ISLAMABAD (Reuters) - Leading opposition politician Imran Khan urged Pakistanis on Sunday not to pay taxes or utility bills as a protest against the government and vowed to force the country’s “corrupt” prime minister to step down this week.
“After two days ... your time is up,” Khan shouted to thousands of supporters at a rally in central Islamabad.
Police estimated on Sunday that around 55,000 people have occupied two streets in the center of the Pakistani capital as part of separate protests led by Khan and cleric Tahir ul-Qadri.
Both men say they will stay in the streets until Prime Minister Nawaz Sharif, whom they condemn as corrupt, resigns. Qadri gave him a 48-hour ultimatum on Saturday night.
Sharif’s landslide election win marked the first democratic transfer of power in the history of the nuclear-armed nation of 180 million people. But barely a year after taking power, hehas struggled to overcome daily power cuts, a sluggish economy and a Taliban insurgency. Anti-Western militant groups have been growing in strength, worrying Pakistan’s allies.
Khan, a former international cricket star, did not repeat a call for protesters to march on parliament, saying he did not want to provoke violence.
“We will go for civil disobedience and will not pay taxes or utility bills till the time Nawaz Sharif resigns,” he said.
Less than one percent of Pakistanis pay income tax, and the last time Pakistan prosecuted someone for income tax evasion was more than 25 years ago.
Khan alternated between urging his supporters to protest peacefully and warning authorities he might not be able to control them.
“After two days I will tell (Prime Minister) Nawaz Sharif that I will not be able hold the people back,” Khan said.
Khan said on Saturday that he was struggling to hold his supporters back from marching on the “Red Zone”, an enclave that is home to top government buildings like Parliament and the Supreme Court and most Western embassies.
Many of the young men at Khan’s protest said they were eager to push against the fortified lines of riot police if Khan commanded.
“I told my parents, if I am martyred, pray for me,” said student Muhammed Qasim, 21, his goatee painted in the red and green colors of Khan’s party.
Riot police wearing body armor and carrying tear gas stacked shipping containers on top of each other and covered them with oil to prevent people climbing them behind the stage where Khan spoke.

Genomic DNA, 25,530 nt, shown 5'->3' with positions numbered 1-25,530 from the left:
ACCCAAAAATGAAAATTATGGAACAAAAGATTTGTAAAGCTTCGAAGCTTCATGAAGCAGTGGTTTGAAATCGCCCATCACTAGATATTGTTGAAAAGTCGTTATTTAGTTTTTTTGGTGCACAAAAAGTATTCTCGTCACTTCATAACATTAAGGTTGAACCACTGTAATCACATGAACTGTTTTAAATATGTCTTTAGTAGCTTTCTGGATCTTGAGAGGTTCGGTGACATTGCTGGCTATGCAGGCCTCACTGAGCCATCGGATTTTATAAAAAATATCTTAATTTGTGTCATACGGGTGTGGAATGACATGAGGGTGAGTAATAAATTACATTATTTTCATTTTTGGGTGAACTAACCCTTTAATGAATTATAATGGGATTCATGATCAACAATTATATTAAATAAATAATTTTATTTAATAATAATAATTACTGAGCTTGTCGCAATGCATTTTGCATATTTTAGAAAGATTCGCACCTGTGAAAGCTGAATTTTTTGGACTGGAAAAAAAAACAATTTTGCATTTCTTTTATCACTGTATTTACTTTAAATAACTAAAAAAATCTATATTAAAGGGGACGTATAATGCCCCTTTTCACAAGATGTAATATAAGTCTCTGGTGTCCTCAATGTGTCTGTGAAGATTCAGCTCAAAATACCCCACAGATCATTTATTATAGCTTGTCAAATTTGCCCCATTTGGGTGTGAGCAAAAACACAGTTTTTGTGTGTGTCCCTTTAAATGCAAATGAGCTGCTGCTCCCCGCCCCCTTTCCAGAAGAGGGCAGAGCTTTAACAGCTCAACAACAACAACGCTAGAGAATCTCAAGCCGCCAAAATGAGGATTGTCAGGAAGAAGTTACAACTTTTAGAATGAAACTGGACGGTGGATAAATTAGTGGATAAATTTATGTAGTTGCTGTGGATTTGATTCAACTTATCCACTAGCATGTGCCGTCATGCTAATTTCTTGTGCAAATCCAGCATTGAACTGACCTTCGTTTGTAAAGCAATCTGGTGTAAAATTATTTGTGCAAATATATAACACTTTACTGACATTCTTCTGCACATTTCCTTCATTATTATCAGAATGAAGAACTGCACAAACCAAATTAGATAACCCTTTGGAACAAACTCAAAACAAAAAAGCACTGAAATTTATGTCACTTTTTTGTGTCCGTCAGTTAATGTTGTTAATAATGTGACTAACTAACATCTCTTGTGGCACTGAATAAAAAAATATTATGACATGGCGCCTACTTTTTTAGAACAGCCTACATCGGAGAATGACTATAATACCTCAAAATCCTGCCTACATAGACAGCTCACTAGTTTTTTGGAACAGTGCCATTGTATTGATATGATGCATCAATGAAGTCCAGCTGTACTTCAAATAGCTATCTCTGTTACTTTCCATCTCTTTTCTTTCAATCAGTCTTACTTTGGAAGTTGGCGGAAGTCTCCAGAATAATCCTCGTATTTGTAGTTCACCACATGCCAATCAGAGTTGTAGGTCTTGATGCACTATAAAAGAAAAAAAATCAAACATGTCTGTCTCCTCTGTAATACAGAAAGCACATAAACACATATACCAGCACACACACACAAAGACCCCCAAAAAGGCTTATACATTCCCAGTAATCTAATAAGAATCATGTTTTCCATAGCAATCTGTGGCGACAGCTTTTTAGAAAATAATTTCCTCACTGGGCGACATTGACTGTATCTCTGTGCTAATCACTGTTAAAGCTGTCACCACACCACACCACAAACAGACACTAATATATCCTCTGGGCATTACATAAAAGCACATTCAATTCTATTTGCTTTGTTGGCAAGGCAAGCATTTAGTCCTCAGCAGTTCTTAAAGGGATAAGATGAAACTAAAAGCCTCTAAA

The country’s information minister, Pervez Rashid, told local television station Geo the government would not permit protesters to overrun government offices or the Red Zone.
“If they go to the Red Zone, will the world see it?” Rashid asked. “This is our internal issue, but if they go into the Red Zone, the issue will be heard in capitals across the world via their embassies. And there will be alarm bells in the capitals, signaling that Pakistan has turned into a insecure country.”
Sharif’s relationship with the powerful military has been poor, leading some in his government to suggest elements in the military are directing the protests to weaken the government and discourage policies it disapproves of.
Those include the prosecution for treason of former army chief and president Pervez Musharraf, who overthrew Sharif in a coup in 1999, ushering in a decade of military rule.
Despite Pakistan’s history of coups, few feel the military wants to oust Sharif, however. The Supreme Court issued a warning on Friday against “unconstitutional” action.
Some analysts say the unrest has erupted because the opposition senses Sharif is vulnerable, not only over his rocky relations with the military, but also because of dithering over peace talks with the Taliban and failure to fill key ministries more than a year after taking office.
Qadri and Khan both arrived in Islamabad late on Friday after a two-day procession of tens of thousands of people through Punjab province, heartland of support for Sharif. Their protests have remained separate because the two have different supporters and plans for what should happen if Sharif steps down.
Qadri’s supporters have set up camp on the capital’s main thoroughfare, Jinnah Avenue, forcing many businesses to close. Khan’s protest is on an adjacent street, in the area of Aabpara Chowk.
“We are giving 48 hours for the government to resign and dissolve the assemblies and present themselves before the law,” Qadri said Saturday night.
“Otherwise the people will decide and I will not be responsible.”
Writing by Katharine Houreld; Editing by Andrew Roche